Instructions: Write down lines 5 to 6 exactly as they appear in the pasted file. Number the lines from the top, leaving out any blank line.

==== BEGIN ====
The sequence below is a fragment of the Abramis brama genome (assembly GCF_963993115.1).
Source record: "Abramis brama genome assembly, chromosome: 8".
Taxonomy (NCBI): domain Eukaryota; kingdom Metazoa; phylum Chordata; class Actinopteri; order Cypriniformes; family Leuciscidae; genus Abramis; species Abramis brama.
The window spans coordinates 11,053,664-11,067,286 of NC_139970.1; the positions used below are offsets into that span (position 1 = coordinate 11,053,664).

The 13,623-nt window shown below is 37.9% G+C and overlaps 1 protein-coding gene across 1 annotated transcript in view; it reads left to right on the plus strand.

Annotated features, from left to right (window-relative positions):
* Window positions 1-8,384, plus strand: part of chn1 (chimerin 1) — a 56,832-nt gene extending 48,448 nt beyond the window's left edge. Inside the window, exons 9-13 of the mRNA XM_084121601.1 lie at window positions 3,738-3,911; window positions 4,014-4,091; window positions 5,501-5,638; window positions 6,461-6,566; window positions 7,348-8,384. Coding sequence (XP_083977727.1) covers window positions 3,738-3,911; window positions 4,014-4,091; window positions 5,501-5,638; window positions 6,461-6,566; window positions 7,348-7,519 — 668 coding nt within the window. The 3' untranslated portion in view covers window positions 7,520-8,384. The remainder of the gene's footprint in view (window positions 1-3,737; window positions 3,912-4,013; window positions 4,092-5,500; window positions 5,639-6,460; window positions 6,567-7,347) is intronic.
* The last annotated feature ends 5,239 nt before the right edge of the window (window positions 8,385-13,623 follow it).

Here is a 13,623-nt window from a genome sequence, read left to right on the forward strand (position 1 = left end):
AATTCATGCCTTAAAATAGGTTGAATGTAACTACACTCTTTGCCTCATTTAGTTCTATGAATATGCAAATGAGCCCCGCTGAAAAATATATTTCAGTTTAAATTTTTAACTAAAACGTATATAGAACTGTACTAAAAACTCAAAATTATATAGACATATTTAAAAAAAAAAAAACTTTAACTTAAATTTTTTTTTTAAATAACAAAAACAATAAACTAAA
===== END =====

The 13,623-nt window shown below is 37.9% G+C and overlaps 1 protein-coding gene across 1 annotated transcript in view; it reads left to right on the plus strand.

Annotated features, from left to right (window-relative positions):